UK considers line of attack on traffic jams

Government proposes powers for municipalities to charge for road use, parking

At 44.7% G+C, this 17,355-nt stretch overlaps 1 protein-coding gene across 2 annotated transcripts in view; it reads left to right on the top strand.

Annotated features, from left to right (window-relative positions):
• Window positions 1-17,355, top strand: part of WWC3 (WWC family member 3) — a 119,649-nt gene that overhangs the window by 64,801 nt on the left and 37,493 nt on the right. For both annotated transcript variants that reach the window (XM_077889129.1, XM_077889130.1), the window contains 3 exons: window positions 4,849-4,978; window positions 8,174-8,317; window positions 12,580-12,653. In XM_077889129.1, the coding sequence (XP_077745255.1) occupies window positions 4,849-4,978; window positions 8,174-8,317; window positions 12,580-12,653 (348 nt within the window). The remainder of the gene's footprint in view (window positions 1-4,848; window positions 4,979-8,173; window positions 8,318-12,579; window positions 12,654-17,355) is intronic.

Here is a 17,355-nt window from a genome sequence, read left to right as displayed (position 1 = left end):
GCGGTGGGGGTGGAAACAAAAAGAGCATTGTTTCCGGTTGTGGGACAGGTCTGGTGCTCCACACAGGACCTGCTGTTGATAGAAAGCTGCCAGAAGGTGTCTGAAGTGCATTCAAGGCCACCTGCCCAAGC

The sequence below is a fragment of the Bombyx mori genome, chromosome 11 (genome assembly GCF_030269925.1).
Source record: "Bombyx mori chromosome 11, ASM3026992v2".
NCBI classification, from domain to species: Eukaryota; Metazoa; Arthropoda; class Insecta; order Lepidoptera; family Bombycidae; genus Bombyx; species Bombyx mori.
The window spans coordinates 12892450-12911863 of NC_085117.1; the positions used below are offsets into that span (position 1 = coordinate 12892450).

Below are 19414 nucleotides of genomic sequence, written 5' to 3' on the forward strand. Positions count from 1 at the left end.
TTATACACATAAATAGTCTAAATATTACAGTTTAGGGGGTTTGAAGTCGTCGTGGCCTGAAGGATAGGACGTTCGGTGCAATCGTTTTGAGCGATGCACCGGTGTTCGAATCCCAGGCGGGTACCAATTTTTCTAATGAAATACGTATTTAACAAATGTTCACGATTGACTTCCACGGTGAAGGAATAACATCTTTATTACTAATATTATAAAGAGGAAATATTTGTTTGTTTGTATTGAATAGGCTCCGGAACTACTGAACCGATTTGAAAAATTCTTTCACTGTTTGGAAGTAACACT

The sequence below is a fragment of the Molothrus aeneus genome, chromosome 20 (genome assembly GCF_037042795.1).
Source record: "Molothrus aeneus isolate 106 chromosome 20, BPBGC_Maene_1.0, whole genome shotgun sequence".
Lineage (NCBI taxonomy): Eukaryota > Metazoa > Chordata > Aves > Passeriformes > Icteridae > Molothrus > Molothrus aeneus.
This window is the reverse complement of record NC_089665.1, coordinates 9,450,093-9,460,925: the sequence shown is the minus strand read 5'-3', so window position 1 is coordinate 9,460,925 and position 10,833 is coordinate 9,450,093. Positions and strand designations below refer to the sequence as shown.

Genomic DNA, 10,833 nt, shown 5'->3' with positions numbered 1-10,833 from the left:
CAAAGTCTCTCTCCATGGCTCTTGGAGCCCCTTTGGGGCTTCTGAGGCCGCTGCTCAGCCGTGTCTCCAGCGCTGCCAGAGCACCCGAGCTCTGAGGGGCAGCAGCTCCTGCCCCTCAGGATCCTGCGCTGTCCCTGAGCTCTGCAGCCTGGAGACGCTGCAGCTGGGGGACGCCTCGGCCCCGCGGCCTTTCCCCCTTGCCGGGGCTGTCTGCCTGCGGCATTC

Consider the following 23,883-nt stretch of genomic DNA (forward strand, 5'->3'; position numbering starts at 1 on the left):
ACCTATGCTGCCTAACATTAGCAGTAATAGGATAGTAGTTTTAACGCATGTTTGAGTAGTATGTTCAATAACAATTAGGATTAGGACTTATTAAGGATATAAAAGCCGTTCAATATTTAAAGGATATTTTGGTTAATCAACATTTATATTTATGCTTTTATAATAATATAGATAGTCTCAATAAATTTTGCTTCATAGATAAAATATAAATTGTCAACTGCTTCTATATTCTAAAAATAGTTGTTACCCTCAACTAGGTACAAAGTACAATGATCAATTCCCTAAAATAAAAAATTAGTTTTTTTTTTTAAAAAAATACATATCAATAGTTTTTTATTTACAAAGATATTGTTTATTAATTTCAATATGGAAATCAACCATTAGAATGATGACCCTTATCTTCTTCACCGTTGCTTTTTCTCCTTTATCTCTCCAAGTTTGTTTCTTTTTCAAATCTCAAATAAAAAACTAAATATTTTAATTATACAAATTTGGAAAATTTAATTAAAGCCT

The UK government is considering introducing road-user and parking charges to help combat rising road congestion and pollution. A consultation paper launched yesterday by the environment ministry proposes giving local authorities the power to levy charges and use the money to improve public transport systems. The idea stems from a white paper on sustainable transport published earlier this year (ENDS Daily 21 July). According to government figures, UK citizens spent a total of 1.6bn hours in traffic jams in 1996, 80% of which were in urban areas. The government calculates that road traffic will increase by at least 24% and may even double between 1996 and 2016. The Confederation of British Industry welcomed the prospect of road charges, but criticised the possibility of parking taxes, which it claimed would hit businesses hard. Seventy per cent of people in the UK drive to work and 75% receive free parking from their employer, according to official figures. Environmental groups have broadly welcomed the government's proposals. The consultation process will last until March next year. The government recently proposed legislation to enable congestion charges to be introduced in London.

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